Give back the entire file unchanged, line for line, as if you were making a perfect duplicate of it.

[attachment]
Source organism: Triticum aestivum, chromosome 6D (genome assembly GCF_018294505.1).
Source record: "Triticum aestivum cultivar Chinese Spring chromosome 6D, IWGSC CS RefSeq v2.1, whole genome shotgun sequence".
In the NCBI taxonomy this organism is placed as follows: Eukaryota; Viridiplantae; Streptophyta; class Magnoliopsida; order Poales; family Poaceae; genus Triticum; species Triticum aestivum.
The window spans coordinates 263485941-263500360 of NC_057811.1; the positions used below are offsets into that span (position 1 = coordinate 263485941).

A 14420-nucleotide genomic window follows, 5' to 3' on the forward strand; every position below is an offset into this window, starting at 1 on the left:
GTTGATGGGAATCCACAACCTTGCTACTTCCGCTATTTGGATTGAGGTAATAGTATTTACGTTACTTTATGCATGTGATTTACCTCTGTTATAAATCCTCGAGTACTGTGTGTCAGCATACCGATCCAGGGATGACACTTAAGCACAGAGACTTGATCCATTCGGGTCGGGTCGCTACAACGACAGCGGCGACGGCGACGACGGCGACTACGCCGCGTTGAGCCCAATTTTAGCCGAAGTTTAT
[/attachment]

Source organism: Triticum aestivum, chromosome 6D (genome assembly GCF_018294505.1).
Source record: "Triticum aestivum cultivar Chinese Spring chromosome 6D, IWGSC CS RefSeq v2.1, whole genome shotgun sequence".
In the NCBI taxonomy this organism is placed as follows: Eukaryota; Viridiplantae; Streptophyta; class Magnoliopsida; order Poales; family Poaceae; genus Triticum; species Triticum aestivum.
The window spans coordinates 263485941-263500360 of NC_057811.1; the positions used below are offsets into that span (position 1 = coordinate 263485941).

A 14420-nucleotide genomic window follows, 5' to 3' on the forward strand; every position below is an offset into this window, starting at 1 on the left:
GTTGATGGGAATCCACAACCTTGCTACTTCCGCTATTTGGATTGAGGTAATAGTATTTACGTTACTTTATGCATGTGATTTACCTCTGTTATAAATCCTCGAGTACTGTGTGTCAGCATACCGATCCAGGGATGACACTTAAGCACAGAGACTTGATCCATTCGGGTCGGGTCGCTACAACGACAGCGGCGACGGCGACGACGGCGACTACGCCGCGTTGAGCCCAATTTTAGCCGAAGTTTAT